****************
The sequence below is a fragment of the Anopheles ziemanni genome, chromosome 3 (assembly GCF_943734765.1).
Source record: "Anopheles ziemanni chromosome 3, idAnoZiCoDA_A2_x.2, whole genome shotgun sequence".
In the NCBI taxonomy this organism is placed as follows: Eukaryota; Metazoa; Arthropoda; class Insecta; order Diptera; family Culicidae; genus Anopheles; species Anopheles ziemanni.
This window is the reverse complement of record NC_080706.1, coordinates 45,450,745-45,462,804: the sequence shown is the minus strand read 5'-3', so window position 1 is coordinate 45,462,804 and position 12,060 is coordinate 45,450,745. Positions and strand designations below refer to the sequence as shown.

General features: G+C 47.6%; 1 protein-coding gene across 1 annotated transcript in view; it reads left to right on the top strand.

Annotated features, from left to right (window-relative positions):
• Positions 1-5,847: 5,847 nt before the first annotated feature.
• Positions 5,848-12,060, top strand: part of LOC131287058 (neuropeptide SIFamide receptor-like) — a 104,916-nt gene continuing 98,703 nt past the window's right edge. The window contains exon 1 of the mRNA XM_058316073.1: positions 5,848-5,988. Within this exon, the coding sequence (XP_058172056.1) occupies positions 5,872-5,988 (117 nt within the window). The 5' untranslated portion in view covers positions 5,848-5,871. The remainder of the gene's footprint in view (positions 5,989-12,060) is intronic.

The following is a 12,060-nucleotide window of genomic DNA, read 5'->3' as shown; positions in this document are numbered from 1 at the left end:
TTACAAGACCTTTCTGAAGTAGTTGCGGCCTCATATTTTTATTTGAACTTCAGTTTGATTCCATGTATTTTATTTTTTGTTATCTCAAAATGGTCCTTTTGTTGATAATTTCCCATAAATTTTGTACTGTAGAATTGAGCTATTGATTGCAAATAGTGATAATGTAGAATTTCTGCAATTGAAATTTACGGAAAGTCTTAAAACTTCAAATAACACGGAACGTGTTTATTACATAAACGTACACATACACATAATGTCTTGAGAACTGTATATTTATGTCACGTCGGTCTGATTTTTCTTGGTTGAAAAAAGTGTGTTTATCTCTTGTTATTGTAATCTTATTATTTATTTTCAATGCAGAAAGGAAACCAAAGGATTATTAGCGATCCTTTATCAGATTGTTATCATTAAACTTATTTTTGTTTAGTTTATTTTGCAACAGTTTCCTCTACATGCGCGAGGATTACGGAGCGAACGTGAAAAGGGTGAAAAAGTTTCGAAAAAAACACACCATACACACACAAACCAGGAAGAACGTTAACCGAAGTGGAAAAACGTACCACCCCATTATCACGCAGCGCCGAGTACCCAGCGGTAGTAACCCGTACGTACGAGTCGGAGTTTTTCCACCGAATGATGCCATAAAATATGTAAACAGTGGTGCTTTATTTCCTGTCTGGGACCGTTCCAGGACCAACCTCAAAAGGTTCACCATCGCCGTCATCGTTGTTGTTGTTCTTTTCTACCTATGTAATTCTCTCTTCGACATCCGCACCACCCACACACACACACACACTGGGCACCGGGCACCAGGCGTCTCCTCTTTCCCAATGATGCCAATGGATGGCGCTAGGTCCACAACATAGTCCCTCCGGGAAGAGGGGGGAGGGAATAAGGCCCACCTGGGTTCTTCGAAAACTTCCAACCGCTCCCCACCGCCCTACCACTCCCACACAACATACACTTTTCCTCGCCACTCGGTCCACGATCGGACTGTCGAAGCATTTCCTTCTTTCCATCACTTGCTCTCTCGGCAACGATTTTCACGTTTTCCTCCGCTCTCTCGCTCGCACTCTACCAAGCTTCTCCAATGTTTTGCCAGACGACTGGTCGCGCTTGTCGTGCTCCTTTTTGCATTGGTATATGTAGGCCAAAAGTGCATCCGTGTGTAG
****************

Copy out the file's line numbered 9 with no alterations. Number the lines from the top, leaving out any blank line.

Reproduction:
The following is a 12,060-nucleotide window of genomic DNA, read 5'->3' as shown; positions in this document are numbered from 1 at the left end: